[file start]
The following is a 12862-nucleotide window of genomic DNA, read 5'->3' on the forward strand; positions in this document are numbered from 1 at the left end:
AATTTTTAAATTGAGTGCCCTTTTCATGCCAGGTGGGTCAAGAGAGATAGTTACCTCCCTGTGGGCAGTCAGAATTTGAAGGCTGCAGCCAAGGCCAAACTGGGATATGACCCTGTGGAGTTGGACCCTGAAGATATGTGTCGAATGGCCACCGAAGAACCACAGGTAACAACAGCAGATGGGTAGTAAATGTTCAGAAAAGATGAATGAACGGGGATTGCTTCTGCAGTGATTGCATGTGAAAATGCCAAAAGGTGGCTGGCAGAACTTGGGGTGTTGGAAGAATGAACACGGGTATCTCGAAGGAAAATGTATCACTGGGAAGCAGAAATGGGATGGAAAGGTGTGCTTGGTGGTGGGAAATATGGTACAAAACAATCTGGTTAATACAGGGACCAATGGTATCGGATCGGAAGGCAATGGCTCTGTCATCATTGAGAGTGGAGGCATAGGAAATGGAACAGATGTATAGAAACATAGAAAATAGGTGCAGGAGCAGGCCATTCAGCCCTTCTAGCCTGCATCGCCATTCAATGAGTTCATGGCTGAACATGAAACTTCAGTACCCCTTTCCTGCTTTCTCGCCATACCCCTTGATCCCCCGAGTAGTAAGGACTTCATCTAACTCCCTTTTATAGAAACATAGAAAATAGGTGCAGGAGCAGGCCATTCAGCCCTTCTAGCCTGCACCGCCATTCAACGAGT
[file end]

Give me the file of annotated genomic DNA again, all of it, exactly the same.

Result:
The following is a 12862-nucleotide window of genomic DNA, read 5'->3' on the forward strand; positions in this document are numbered from 1 at the left end:
AATTTTTAAATTGAGTGCCCTTTTCATGCCAGGTGGGTCAAGAGAGATAGTTACCTCCCTGTGGGCAGTCAGAATTTGAAGGCTGCAGCCAAGGCCAAACTGGGATATGACCCTGTGGAGTTGGACCCTGAAGATATGTGTCGAATGGCCACCGAAGAACCACAGGTAACAACAGCAGATGGGTAGTAAATGTTCAGAAAAGATGAATGAACGGGGATTGCTTCTGCAGTGATTGCATGTGAAAATGCCAAAAGGTGGCTGGCAGAACTTGGGGTGTTGGAAGAATGAACACGGGTATCTCGAAGGAAAATGTATCACTGGGAAGCAGAAATGGGATGGAAAGGTGTGCTTGGTGGTGGGAAATATGGTACAAAACAATCTGGTTAATACAGGGACCAATGGTATCGGATCGGAAGGCAATGGCTCTGTCATCATTGAGAGTGGAGGCATAGGAAATGGAACAGATGTATAGAAACATAGAAAATAGGTGCAGGAGCAGGCCATTCAGCCCTTCTAGCCTGCATCGCCATTCAATGAGTTCATGGCTGAACATGAAACTTCAGTACCCCTTTCCTGCTTTCTCGCCATACCCCTTGATCCCCCGAGTAGTAAGGACTTCATCTAACTCCCTTTTATAGAAACATAGAAAATAGGTGCAGGAGCAGGCCATTCAGCCCTTCTAGCCTGCACCGCCATTCAACGAGT